Judge Patrick Bromley woke up with the munchies.
Adventures of a reluctant zombie.
Maybe I've been doing this too long. In my years writing for DVD Verdict, I've amassed just over 300 reviews (which is nothing in the grand scheme of things; some of my prolific colleagues here have surpassed 1,000). It can be difficult to find a new way to approach a movie 300 times over again, particularly a movie as dull and unambitious as Woke Up Dead. I find myself at a loss for words—not because it's so bad, but because it isn't anything. It's just something that passed before my eyes for 80 minutes, inspiring no reaction. It's days like this where I really feel the 300 reviews that came before this one.
Originally appearing as a web series on Crackle.com, Woke Up Dead tells the story of Drex Green (Jon Heder, Blades of Glory), a twentysomething who wakes up in the bathtub one morning, missing a heartbeat and apparently having drowned. He hooks up with a med student named Cassie (Krysten Ritter, She's Out of My League) and his best friend, an obnoxious amateur filmmaker named Matt (Josh Gad, The Rocker) to discover what's happening to him as he develops a taste for brains (cow's brains, at least) and gradually discovers new superpowers and a possible stalker who may be in the same undead boat.
What exactly is Woke Up Dead supposed to be? A comedy about a zombie? I guess so, on paper. Except that there's not a single funny moment in the whole thing. I don't mean that there are attempts at humor that fall short; I mean that there aren't even attempts at humor. The movie doesn't even play fair by zombie rules: except for Drex's hunger for brains, there's nothing traditionally "zombie" about the character's plight in Woke Up Dead. Because it originally appeared online in 22 four-minute installments, there's a constant need to keep introducing new developments and twisting the story in new directions. That's great when you want someone to come back a week later to watch a new four-minute episode, but not so much when you're attempting to create a cohesive feature film. The result here is that the story keeps piling on twists and plot to no end and becomes incredibly, well, episodic. The experiment does not work.
The 22 episodes of Woke Up Dead have been (barely) streamlined into a single, continuous narrative for the release on DVD. The film, presented in a 1.78:1 anamorphic widescreen transfer, looks cheap and flat, quickly giving away its low-budget roots. The same goes for the 5.1 audio track, which is serviceable (if a little on the quite side), but features no dynamic range and no dimensionality—it's tinny and hollow and entirely front-and-center focused. There are a boatload of short featurettes and behind-the-scenes pieces which may be of interest to fans of the show (and I know there have to be some): "The Making of Woke Up Dead," "Behind the Scenes of Woke Up Dead," "Creators of Woke Up Dead," "Bullet Makeup," "Zombies!," "The Characters," "Time for Some Puke!," "On the Set of Woke Up Dead," and "Jon Had a Baby!" Also included a collection of fake blog entries from the Matt character, plus an interview with star Jon Heder and the film's trailer, plus several trailers for additional Sony titles.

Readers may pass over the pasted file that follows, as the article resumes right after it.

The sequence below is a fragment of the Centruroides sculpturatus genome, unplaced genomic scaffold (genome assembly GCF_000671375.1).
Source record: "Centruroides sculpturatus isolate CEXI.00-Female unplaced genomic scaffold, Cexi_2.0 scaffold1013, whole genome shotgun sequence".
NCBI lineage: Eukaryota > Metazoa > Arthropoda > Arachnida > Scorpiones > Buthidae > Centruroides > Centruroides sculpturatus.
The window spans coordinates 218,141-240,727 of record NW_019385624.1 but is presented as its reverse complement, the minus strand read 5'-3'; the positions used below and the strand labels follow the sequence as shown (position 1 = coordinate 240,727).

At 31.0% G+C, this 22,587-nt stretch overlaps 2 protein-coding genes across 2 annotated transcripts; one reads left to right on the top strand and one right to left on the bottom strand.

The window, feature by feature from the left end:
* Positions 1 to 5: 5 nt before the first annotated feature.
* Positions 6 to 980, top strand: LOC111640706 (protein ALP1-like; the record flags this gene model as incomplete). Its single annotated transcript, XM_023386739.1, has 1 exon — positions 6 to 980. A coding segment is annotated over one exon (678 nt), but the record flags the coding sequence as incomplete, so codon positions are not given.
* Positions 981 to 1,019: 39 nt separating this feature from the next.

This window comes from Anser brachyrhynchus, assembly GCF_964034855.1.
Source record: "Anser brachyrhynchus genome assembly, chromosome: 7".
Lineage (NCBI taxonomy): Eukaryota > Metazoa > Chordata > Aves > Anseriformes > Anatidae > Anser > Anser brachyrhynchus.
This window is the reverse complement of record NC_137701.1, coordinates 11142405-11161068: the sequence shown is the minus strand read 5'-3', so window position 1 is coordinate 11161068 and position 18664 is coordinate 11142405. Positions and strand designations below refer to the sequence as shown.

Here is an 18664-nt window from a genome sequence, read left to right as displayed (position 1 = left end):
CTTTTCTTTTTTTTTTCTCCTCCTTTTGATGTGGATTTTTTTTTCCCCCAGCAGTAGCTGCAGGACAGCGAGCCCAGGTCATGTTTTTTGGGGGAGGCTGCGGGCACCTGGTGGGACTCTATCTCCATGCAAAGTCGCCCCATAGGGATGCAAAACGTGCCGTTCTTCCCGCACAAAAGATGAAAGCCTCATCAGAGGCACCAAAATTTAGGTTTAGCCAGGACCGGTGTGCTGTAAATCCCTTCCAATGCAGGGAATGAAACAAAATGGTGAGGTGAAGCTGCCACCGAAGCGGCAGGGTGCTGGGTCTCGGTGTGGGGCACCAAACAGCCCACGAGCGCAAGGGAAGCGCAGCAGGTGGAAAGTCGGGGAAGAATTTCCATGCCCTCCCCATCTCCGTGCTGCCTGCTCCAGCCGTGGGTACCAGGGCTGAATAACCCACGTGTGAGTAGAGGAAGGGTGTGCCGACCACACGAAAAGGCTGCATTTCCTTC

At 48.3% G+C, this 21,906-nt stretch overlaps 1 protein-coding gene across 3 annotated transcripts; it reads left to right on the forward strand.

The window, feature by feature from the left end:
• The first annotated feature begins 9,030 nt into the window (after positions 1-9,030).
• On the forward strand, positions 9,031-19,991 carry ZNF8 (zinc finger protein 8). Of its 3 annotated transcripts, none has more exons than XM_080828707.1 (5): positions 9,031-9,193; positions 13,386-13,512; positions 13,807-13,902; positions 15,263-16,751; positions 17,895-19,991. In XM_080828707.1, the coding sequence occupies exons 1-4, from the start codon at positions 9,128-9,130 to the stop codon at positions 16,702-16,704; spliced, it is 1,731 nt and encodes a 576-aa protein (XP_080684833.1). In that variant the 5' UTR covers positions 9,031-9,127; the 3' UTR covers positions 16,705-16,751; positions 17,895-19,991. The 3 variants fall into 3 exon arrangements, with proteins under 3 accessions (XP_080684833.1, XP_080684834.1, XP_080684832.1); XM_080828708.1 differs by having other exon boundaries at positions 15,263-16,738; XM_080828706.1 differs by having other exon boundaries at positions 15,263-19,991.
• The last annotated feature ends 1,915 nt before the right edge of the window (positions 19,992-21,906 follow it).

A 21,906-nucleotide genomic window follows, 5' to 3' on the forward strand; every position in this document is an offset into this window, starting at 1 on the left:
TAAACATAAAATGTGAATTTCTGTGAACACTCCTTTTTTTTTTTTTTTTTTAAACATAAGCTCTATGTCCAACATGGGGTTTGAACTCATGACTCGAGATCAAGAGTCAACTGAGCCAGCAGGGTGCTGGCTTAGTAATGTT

There's just nothing to say about Woke Up Dead. It doesn't work as comedy or as horror. It barely works as a vehicle for star Jon Heder, whose appeal has eluded me since he first burst on the scene in Napoleon Dynamite. It's destined to quickly be absorbed into the 300-plus reviews I've managed to write. It's the kind of film that I find myself watching and writing about only because I am required to, and one that will be forgotten the moment I hit my last keystroke. And there it is.
Woke up dumb.
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